EU grant allows Denmark to develop method to further digital-ready legislation
The Danish Agency for Digitisation has received a grant of 600,000 EUR from the European Commission to develop a new method in collaboration with the OECD, for finding and prioritizing existing legislation that needs a digital review. The aim is to develop a best practice method in the form of a “guide” that can be used to promote digital-ready legislation.
Weeding out old and outdated rules is an important part of creating a coherent and modern digital public sector
Much of the legislation that underpins the way public authorities carry out their tasks was drafted at a time when there was not the same focus as today on making legislation digitally ready. In some areas the legislation is so complex today that it can be difficult for both citizens and companies to see through which rules apply and difficult for the authorities to administer.
In 2018, a broad political agreement made it mandatory in Denmark to assess whether all new Danish legislation is digital-ready. However, in Denmark alone there are still more than 1,600 laws in force, which were passed before digital-ready legislation became a focus area. To enable authorities to deliver effective digital services and thereby ensure a cohererent and modern public sector it is therefore necessary to review the existing legislation on an ongoing basis. The same is true in many other countries.
If the authorities' work to modernise the rules is to lead to better digital service and task solving, it would therefore be very valuable to have a 'roadmap' that can help to prioritise which laws and rules need to be reviewed first, because this can particularly lead to better digital service and task solving.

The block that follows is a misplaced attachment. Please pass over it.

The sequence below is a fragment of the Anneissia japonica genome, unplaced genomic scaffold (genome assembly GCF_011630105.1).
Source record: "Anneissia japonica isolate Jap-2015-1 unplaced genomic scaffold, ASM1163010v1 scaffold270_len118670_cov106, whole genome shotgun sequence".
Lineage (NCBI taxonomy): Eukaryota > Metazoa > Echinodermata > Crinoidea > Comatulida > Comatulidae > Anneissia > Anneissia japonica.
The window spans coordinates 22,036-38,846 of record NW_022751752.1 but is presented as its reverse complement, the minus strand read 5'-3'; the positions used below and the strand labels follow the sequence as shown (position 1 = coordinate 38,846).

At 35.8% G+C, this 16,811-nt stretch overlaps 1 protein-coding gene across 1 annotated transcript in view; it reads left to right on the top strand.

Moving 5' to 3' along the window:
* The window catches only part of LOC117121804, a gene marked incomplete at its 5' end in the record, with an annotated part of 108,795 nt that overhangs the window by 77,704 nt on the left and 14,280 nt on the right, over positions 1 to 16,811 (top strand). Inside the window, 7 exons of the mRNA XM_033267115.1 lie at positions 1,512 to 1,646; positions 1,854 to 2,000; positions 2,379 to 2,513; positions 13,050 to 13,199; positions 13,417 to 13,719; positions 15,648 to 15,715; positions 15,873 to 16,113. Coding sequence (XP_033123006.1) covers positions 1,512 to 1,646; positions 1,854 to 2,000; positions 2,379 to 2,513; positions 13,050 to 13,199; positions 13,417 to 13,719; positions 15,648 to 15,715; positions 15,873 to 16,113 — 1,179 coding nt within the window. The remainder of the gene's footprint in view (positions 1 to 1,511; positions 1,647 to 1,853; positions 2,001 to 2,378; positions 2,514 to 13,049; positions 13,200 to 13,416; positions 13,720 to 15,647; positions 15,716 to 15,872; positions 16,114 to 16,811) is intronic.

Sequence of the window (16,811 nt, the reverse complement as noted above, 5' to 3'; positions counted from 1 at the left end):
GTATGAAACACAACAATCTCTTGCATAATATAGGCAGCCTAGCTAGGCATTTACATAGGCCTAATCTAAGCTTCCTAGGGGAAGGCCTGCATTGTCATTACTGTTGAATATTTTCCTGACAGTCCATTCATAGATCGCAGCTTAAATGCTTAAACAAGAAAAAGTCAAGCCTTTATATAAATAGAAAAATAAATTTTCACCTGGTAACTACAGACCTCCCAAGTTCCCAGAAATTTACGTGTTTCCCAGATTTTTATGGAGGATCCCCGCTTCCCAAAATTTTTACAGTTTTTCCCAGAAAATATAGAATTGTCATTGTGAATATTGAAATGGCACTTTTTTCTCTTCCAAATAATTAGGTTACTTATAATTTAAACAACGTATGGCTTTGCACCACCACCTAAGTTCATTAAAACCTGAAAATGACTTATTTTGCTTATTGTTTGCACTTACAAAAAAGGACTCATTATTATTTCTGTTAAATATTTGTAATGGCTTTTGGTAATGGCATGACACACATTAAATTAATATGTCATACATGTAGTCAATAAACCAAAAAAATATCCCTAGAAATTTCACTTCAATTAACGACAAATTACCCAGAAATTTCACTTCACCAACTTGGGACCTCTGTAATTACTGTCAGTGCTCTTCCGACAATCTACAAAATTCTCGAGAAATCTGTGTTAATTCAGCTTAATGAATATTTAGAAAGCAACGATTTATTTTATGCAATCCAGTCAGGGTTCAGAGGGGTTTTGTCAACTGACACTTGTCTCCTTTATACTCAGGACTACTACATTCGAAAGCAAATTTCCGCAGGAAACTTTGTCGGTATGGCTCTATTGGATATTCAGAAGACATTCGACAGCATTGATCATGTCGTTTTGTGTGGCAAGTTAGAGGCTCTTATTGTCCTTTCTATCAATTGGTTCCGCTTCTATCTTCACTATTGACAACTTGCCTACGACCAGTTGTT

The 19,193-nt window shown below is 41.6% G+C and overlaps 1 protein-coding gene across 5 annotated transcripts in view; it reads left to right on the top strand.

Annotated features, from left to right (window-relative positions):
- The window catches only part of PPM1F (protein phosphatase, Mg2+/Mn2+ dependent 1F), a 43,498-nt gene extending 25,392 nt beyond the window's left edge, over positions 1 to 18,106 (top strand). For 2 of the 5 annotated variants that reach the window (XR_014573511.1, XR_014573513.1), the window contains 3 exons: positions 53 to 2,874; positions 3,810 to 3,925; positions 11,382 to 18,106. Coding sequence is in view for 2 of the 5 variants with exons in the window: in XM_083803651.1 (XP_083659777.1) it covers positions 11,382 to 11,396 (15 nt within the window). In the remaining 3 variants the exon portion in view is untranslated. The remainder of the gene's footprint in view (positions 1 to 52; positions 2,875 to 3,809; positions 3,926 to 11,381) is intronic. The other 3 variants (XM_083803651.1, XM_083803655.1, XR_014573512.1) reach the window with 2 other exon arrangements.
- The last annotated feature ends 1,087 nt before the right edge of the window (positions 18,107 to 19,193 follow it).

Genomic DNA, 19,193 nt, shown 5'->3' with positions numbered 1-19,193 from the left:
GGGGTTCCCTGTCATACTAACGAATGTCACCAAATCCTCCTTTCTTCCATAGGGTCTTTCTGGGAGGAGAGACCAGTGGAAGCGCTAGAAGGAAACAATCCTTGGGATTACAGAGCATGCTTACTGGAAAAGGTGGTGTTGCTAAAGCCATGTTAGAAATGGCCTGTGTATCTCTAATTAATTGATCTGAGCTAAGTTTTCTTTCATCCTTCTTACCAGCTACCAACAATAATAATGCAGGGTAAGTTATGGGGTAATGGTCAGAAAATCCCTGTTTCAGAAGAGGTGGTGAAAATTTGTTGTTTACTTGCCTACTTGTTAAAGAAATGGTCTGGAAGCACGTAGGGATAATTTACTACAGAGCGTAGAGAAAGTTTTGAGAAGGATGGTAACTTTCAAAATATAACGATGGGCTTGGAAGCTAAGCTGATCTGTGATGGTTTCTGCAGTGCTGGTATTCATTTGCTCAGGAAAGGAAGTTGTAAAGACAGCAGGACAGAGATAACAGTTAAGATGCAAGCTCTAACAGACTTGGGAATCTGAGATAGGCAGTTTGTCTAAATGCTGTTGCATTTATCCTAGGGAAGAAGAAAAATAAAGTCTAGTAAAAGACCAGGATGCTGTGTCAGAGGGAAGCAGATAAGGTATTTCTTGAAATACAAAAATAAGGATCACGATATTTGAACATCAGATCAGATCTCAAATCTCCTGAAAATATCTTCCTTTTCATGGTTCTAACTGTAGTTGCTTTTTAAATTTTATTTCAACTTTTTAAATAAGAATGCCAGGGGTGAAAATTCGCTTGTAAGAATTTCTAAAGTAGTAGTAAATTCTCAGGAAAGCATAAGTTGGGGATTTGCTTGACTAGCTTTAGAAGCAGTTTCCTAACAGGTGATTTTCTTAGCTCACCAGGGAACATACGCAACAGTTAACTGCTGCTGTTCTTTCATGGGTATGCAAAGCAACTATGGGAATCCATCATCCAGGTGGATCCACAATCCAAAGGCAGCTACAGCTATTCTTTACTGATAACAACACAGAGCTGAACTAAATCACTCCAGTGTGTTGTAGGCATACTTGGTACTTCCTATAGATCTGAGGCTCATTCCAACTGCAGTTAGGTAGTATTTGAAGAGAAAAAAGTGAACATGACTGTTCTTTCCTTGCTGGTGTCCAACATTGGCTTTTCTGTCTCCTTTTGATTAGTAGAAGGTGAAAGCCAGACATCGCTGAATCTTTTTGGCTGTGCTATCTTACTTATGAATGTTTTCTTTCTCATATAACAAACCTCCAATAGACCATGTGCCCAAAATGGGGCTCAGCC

The Agency for Digitisation therefore intends to develop such a guide in cooperation with the OECD's Regulatory Policy Unit. This is made possible by a grant of 600,000 EUR from the European Commission. The aim is to develop a best practice method that can be used broadly.
I am pleased that with the assistance of the European Commission we can help ministries and government agencies to modernize old rules and laws to make it easier to do things digitally and increase transparency.
I see the commitment from the European Commission and the cooperation with the OECD as a recognition of the work we in Denmark have done over a number of years to make our legislation digital-ready.
We look forward to getting started and hope that our methodology will not only be of value in Denmark, but can also form the basis for similar efforts in other countries.
Tanja Franck, Director General, Agency for Digitisation